Research synthesis

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Research synthesis or evidence synthesis is the process of combining the results of multiple primary research studies aimed at testing the same conceptual hypothesis. It may be applied to either quantitative[1] or qualitative research.[2] Its general goals are to make the findings from multiple different studies more generalizable and applicable.[3]

It aims to generate new knowledge by combining and comparing the results of multiple studies on a given topic.[1] One approach is to use a systematic review method.


Meta-analysis is the preferred technique of quantitative research synthesis in many fields, such as medical science. It is a statistical technique that combines measures of effect size from a number of studies to calculate an overall measure. This measure of effect has greater precision (less uncertainty) than the individual studies, but it may be biased by differences between the studies in study design, the type of evidence, or other key characteristics.[4]

In qualitative research, methods of synthesis include narrative synthesis and meta-ethnography. Narrative synthesis allows researchers to address a wide range of questions in their review, while meta-ethnography aims to preserve the cultural context in which the original findings of the included studies were generated.[2][4][5] The narrative synthesis approach has attracted criticism because of its potential for bias, with critics highlighting the subjective nature of the use of the method to draw conclusions. There is also evidence that reviews using the narrative synthesis approach often suffer from a lack of transparency.[6]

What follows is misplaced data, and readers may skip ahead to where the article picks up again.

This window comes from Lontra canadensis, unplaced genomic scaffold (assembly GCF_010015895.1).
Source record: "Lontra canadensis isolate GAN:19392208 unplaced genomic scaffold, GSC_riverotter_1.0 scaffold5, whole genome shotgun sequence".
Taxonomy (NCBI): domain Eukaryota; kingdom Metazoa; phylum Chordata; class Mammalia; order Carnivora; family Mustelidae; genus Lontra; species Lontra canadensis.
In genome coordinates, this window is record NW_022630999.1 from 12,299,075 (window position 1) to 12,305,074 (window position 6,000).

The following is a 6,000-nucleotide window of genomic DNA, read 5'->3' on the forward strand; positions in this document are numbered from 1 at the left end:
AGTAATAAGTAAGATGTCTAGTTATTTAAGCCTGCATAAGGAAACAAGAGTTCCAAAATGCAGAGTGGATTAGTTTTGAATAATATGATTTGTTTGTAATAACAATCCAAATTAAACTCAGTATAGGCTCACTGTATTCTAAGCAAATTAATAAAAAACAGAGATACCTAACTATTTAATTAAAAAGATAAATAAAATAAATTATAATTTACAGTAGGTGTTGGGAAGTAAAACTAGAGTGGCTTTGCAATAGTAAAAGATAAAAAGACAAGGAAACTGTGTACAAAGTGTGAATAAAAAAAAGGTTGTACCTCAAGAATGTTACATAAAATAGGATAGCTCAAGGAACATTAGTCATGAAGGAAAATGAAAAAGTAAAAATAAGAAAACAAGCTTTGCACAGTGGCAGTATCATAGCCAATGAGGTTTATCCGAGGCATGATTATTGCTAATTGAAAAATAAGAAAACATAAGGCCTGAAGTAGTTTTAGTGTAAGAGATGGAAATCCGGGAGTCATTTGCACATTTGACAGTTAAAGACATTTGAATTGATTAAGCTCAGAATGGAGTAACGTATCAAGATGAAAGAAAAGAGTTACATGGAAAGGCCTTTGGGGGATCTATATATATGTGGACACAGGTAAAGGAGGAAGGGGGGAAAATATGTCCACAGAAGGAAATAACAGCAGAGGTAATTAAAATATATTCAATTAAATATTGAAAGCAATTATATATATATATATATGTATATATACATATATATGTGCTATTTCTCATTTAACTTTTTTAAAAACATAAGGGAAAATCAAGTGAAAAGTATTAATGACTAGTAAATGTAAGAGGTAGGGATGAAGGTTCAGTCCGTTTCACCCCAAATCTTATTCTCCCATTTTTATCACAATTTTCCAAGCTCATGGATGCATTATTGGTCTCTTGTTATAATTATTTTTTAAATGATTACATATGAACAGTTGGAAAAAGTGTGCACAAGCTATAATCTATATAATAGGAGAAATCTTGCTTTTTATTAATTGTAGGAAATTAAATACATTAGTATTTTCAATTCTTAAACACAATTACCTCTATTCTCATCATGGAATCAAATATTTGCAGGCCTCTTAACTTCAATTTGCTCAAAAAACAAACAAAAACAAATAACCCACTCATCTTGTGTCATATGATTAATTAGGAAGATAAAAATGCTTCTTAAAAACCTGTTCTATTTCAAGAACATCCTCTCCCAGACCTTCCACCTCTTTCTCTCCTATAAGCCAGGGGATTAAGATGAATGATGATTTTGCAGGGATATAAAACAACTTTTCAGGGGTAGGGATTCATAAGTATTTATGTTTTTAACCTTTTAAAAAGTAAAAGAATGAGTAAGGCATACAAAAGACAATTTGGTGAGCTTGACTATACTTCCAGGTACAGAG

1. ^ a b Hall, Judith A.; Tickle-Degnen, Linda; Rosenthal, Robert; Mosteller, Frederick (1993-11-23). "Hypotheses and Problems in Research Synthesis". In Cooper, Harris; Hedges, Larry V. (eds.). The Handbook of Research Synthesis. Russell Sage Foundation. ISBN 9781610441377.
  2. ^ a b Suri H (2011-08-03). "Purposeful Sampling in Qualitative Research Synthesis". Qualitative Research Journal. 11 (2): 63–75. doi:10.3316/QRJ1102063. ISSN 1443-9883.
  3. ^ Wyborn C, Louder E, Harrison J, Montambault J, Montana J, Ryan M, Bednarek A, Nesshöver C, Pullin A (August 2018). "Understanding the Impacts of Research Synthesis". Environmental Science & Policy. 86: 72–84. doi:10.1016/j.envsci.2018.04.013.
  4. ^ a b Denyer D, Tranfield D, van Aken JE (March 2008). "Developing Design Propositions through Research Synthesis". Organization Studies. 29 (3): 393–413. doi:10.1177/0170840607088020. ISSN 0170-8406. S2CID 143261509.
  5. ^ Barnett-Page E, Thomas J (August 2009). "Methods for the synthesis of qualitative research: a critical review". BMC Medical Research Methodology. 9 (1): 59. doi:10.1186/1471-2288-9-59. PMC 3224695. PMID 19671152.
  6. ^ Campbell M, Katikireddi SV, Sowden A, Thomson H (January 2019). "Lack of transparency in reporting narrative synthesis of quantitative data: a methodological assessment of systematic reviews". Journal of Clinical Epidemiology. 105: 1–9. doi:10.1016/j.jclinepi.2018.08.019. PMC 6327109. PMID 30196129.

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